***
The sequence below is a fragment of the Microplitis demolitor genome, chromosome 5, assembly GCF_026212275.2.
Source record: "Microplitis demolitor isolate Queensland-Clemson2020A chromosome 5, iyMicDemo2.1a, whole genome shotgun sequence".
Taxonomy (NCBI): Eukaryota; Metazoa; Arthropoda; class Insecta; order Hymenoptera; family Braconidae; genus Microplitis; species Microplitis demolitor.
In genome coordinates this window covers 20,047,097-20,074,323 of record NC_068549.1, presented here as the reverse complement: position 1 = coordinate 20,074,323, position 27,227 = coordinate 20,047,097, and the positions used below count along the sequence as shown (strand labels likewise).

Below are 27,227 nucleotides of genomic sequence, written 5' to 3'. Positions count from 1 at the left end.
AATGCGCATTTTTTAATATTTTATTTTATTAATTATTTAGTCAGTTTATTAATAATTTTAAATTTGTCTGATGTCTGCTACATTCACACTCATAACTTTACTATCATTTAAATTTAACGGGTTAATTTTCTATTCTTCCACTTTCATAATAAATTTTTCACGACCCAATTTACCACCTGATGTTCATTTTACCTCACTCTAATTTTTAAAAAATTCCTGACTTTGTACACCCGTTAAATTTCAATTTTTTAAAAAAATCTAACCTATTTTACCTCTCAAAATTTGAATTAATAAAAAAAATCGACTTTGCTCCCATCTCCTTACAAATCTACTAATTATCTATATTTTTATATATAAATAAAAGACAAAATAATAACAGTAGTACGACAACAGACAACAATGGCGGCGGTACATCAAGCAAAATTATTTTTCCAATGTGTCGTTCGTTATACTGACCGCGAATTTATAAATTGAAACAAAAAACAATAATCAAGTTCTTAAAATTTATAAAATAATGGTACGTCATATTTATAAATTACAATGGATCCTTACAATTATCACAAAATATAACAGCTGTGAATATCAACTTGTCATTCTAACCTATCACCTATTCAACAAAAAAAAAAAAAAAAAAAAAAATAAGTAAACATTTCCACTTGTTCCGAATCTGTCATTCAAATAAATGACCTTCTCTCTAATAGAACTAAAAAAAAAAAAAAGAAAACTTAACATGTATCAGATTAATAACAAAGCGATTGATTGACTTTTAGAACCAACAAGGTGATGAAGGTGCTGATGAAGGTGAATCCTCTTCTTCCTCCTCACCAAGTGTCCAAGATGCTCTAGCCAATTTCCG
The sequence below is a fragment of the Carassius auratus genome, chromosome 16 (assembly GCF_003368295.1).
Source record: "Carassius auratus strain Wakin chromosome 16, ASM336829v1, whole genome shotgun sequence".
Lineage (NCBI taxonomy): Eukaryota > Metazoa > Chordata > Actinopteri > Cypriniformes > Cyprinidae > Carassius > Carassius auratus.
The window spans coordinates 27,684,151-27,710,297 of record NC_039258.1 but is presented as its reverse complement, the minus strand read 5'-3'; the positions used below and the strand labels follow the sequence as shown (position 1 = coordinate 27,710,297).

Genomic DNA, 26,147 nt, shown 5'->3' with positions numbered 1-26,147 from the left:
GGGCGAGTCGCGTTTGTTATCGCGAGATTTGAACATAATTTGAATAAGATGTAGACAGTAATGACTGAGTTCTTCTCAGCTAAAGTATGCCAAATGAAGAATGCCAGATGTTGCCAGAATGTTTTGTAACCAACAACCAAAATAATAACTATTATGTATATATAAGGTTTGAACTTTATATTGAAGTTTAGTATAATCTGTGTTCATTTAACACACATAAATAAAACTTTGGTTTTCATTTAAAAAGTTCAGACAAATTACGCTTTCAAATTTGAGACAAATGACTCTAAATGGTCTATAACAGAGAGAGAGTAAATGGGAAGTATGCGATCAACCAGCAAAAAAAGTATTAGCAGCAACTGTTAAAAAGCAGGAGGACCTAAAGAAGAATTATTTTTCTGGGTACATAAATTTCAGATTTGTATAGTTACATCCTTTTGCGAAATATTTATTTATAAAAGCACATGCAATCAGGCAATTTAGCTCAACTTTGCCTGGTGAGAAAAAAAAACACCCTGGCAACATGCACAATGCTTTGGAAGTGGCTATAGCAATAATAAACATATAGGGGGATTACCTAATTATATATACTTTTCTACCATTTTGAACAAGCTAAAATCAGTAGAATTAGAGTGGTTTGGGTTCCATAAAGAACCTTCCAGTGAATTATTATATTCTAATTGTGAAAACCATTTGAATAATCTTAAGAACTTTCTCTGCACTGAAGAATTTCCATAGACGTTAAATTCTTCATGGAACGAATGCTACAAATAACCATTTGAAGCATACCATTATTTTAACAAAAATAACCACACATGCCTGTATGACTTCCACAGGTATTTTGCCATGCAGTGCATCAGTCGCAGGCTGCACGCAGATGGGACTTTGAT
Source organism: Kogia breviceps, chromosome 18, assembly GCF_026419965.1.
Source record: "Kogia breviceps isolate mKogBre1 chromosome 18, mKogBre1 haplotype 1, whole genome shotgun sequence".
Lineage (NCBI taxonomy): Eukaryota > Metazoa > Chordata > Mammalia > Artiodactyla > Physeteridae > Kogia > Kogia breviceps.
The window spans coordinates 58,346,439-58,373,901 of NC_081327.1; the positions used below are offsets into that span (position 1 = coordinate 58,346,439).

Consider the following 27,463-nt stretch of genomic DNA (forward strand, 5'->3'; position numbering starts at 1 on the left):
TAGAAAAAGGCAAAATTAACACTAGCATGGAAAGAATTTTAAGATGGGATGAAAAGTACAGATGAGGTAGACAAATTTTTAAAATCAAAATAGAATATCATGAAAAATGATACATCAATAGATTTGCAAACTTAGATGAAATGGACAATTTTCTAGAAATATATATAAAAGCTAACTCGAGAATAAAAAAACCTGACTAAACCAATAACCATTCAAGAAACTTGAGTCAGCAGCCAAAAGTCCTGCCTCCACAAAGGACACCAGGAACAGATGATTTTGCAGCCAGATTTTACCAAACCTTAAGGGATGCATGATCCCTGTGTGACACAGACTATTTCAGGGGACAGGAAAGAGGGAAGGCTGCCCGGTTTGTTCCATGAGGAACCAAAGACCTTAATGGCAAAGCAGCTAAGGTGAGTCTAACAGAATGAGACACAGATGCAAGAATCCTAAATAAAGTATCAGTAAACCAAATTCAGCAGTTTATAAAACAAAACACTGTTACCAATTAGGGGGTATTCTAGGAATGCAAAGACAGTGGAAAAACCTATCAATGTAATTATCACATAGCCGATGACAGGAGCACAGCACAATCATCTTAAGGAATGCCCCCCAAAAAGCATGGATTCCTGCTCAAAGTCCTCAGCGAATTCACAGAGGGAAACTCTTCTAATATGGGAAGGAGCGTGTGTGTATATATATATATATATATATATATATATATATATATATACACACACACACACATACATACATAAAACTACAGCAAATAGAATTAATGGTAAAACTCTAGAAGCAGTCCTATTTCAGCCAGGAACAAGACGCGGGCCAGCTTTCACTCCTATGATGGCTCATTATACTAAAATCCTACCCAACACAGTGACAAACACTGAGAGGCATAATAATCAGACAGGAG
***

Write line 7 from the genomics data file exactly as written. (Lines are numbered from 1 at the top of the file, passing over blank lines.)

The sequence below is a fragment of the Carassius auratus genome, chromosome 16 (assembly GCF_003368295.1).